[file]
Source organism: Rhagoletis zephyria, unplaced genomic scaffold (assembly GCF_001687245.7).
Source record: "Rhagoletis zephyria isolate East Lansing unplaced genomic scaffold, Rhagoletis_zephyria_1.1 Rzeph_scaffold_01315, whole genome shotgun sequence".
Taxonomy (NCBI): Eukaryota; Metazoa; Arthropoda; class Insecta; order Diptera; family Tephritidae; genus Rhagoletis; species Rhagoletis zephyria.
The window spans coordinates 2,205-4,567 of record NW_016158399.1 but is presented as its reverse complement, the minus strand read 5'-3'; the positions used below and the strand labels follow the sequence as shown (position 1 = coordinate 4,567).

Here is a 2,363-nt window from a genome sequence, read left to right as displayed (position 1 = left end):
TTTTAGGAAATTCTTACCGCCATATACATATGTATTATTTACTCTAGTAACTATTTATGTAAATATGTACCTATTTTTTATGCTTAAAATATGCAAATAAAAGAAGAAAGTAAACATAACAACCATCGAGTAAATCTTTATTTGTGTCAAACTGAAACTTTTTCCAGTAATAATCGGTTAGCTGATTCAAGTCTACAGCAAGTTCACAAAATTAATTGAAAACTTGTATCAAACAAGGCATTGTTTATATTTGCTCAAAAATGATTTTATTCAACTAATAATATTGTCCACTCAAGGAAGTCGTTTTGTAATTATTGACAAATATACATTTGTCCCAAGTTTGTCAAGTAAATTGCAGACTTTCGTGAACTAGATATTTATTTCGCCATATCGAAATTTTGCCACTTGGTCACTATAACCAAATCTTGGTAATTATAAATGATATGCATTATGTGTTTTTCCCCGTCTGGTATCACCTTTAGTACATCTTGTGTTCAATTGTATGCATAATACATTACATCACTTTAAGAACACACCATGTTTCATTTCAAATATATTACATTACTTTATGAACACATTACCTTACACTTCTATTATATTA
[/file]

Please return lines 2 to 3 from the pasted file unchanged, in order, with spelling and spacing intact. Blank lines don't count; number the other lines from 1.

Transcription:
Source record: "Rhagoletis zephyria isolate East Lansing unplaced genomic scaffold, Rhagoletis_zephyria_1.1 Rzeph_scaffold_01315, whole genome shotgun sequence".
Taxonomy (NCBI): Eukaryota; Metazoa; Arthropoda; class Insecta; order Diptera; family Tephritidae; genus Rhagoletis; species Rhagoletis zephyria.